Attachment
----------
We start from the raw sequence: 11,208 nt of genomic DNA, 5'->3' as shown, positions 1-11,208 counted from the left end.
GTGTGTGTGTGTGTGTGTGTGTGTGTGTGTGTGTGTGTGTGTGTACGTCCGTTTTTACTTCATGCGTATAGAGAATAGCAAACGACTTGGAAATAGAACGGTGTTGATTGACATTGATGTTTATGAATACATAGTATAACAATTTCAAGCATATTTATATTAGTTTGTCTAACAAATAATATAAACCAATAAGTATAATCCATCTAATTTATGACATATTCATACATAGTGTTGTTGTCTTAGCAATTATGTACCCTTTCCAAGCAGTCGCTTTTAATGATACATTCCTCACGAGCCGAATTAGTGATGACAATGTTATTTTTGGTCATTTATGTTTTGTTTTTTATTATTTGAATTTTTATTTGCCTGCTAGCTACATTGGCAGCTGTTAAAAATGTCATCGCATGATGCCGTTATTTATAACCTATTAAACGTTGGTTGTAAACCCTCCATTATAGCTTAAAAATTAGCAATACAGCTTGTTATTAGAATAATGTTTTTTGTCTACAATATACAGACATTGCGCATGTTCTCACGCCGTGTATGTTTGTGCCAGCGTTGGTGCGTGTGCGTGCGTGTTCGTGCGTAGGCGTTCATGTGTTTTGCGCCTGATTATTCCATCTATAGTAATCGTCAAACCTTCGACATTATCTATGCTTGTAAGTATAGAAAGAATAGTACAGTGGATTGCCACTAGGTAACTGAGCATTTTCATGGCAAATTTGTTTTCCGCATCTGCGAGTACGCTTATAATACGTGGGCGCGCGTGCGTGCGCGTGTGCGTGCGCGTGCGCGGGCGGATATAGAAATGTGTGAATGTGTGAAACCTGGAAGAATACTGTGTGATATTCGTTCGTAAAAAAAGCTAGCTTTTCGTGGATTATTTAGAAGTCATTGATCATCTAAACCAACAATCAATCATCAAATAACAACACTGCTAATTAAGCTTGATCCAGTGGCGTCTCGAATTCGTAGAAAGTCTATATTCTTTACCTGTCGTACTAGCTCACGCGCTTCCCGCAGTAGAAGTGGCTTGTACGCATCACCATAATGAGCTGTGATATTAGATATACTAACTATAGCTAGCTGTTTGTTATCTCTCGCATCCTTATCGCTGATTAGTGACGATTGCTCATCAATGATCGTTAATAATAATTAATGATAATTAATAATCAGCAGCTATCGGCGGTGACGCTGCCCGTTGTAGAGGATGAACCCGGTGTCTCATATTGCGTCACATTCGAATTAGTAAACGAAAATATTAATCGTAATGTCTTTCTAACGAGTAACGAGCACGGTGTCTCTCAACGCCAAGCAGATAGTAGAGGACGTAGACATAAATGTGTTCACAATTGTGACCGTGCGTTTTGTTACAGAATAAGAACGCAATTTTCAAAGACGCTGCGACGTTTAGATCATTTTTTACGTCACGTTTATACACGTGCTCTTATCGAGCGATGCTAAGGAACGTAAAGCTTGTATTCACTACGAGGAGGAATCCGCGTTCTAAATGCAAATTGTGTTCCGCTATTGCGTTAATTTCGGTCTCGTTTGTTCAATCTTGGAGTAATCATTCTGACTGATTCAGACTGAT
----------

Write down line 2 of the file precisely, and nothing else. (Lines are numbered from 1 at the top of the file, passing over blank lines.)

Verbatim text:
GTGTGTGTGTGTGTGTGTGTGTGTGTGTGTGTGTGTGTGTGTGTACGTCCGTTTTTACTTCATGCGTATAGAGAATAGCAAACGACTTGGAAATAGAACGGTGTTGATTGACATTGATGTTTATGAATACATAGTATAACAATTTCAAGCATATTTATATTAGTTTGTCTAACAAATAATATAAACCAATAAGTATAATCCATCTAATTTATGACATATTCATACATAGTGTTGTTGTCTTAGCAATTATGTACCCTTTCCAAGCAGTCGCTTTTAATGATACATTCCTCACGAGCCGAATTAGTGATGACAATGTTATTTTTGGTCATTTATGTTTTGTTTTTTATTATTTGAATTTTTATTTGCCTGCTAGCTACATTGGCAGCTGTTAAAAATGTCATCGCATGATGCCGTTATTTATAACCTATTAAACGTTGGTTGTAAACCCTCCATTATAGCTTAAAAATTAGCAATACAGCTTGTTATTAGAATAATGTTTTTTGTCTACAATATACAGACATTGCGCATGTTCTCACGCCGTGTATGTTTGTGCCAGCGTTGGTGCGTGTGCGTGCGTGTTCGTGCGTAGGCGTTCATGTGTTTTGCGCCTGATTATTCCATCTATAGTAATCGTCAAACCTTCGACATTATCTATGCTTGTAAGTATAGAAAGAATAGTACAGTGGATTGCCACTAGGTAACTGAGCATTTTCATGGCAAATTTGTTTTCCGCATCTGCGAGTACGCTTATAATACGTGGGCGCGCGTGCGTGCGCGTGTGCGTGCGCGTGCGCGGGCGGATATAGAAATGTGTGAATGTGTGAAACCTGGAAGAATACTGTGTGATATTCGTTCGTAAAAAAAGCTAGCTTTTCGTGGATTATTTAGAAGTCATTGATCATCTAAACCAACAATCAATCATCAAATAACAACACTGCTAATTAAGCTTGATCCAGTGGCGTCTCGAATTCGTAGAAAGTCTATATTCTTTACCTGTCGTACTAGCTCACGCGCTTCCCGCAGTAGAAGTGGCTTGTACGCATCACCATAATGAGCTGTGATATTAGATATACTAACTATAGCTAGCTGTTTGTTATCTCTCGCATCCTTATCGCTGATTAGTGACGATTGCTCATCAATGATCGTTAATAATAATTAATGATAATTAATAATCAGCAGCTATCGGCGGTGACGCTGCCCGTTGTAGAGGATGAACCCGGTGTCTCATATTGCGTCACATTCGAATTAGTAAACGAAAATATTAATCGTAATGTCTTTCTAACGAGTAACGAGCACGGTGTCTCTCAACGCCAAGCAGATAGTAGAGGACGTAGACATAAATGTGTTCACAATTGTGACCGTGCGTTTTGTTACAGAATAAGAACGCAATTTTCAAAGACGCTGCGACGTTTAGATCATTTTTTACGTCACGTTTATACACGTGCTCTTATCGAGCGATGCTAAGGAACGTAAAGCTTGTATTCACTACGAGGAGGAATCCGCGTTCTAAATGCAAATTGTGTTCCGCTATTGCGTTAATTTCGGTCTCGTTTGTTCAATCTTGGAGTAATCATTCTGACTGATTCAGACTGAT